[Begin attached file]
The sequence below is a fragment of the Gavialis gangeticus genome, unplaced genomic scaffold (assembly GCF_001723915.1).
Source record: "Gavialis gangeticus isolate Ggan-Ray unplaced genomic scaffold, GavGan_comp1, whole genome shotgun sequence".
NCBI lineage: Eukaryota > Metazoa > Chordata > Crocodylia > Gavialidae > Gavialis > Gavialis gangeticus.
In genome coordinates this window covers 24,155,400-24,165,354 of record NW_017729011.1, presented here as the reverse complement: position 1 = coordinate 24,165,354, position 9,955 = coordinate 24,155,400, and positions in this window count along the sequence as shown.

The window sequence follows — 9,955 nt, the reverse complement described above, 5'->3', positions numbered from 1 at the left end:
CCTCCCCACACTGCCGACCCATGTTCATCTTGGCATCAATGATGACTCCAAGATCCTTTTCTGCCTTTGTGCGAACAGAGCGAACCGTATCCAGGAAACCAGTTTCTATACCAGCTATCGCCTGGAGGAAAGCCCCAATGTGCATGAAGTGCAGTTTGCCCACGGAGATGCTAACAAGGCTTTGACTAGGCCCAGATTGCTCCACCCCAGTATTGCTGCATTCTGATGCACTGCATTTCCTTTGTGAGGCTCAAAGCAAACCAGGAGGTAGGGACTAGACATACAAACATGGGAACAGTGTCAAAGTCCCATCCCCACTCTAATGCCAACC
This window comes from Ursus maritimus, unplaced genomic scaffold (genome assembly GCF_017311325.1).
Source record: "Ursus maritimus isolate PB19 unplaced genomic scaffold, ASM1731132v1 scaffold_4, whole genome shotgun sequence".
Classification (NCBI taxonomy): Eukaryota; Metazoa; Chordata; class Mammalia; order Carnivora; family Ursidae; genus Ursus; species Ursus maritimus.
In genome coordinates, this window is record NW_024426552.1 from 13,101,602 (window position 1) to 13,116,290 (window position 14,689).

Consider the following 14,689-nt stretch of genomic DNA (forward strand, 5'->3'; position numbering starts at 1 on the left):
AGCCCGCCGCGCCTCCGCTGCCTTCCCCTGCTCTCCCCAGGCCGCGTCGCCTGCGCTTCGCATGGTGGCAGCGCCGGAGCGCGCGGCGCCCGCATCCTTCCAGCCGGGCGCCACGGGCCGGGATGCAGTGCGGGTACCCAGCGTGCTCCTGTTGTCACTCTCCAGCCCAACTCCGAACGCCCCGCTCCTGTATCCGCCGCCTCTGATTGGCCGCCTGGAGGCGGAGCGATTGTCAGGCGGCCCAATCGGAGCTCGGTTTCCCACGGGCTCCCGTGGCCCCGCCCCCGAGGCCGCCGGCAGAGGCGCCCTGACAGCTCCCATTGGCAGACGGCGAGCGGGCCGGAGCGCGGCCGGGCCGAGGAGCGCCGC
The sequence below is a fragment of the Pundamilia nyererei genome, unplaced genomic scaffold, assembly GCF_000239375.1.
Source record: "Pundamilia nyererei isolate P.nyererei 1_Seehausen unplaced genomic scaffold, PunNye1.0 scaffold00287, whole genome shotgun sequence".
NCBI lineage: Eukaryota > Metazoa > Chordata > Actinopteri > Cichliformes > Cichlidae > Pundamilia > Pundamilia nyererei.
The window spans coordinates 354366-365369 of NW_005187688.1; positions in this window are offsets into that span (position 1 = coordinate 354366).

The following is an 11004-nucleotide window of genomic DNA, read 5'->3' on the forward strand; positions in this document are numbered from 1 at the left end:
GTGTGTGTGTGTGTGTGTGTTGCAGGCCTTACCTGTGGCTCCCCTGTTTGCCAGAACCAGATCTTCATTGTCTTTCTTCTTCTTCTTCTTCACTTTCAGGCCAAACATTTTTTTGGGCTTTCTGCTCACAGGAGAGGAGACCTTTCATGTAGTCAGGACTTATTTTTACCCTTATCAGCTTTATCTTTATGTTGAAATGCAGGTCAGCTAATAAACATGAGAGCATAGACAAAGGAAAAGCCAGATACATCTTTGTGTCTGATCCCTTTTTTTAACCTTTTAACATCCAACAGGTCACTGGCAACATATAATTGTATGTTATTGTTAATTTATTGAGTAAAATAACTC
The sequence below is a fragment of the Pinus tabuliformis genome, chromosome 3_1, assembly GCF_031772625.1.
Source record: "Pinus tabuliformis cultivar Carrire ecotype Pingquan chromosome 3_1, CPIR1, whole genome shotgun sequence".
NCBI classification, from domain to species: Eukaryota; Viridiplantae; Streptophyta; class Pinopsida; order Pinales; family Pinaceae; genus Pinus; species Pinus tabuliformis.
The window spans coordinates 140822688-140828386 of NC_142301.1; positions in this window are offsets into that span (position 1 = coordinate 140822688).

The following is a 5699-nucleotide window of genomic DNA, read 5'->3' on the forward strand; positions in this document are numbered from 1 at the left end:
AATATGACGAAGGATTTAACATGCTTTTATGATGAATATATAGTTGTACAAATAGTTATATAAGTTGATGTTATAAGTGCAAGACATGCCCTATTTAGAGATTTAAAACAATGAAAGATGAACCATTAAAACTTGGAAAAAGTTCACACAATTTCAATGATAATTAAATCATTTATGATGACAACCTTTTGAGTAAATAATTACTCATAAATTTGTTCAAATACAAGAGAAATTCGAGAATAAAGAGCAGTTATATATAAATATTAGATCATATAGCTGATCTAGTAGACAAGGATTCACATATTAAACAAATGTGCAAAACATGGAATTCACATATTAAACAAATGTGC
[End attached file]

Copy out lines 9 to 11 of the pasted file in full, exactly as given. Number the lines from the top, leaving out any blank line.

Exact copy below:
Classification (NCBI taxonomy): Eukaryota; Metazoa; Chordata; class Mammalia; order Carnivora; family Ursidae; genus Ursus; species Ursus maritimus.
In genome coordinates, this window is record NW_024426552.1 from 13,101,602 (window position 1) to 13,116,290 (window position 14,689).

Consider the following 14,689-nt stretch of genomic DNA (forward strand, 5'->3'; position numbering starts at 1 on the left):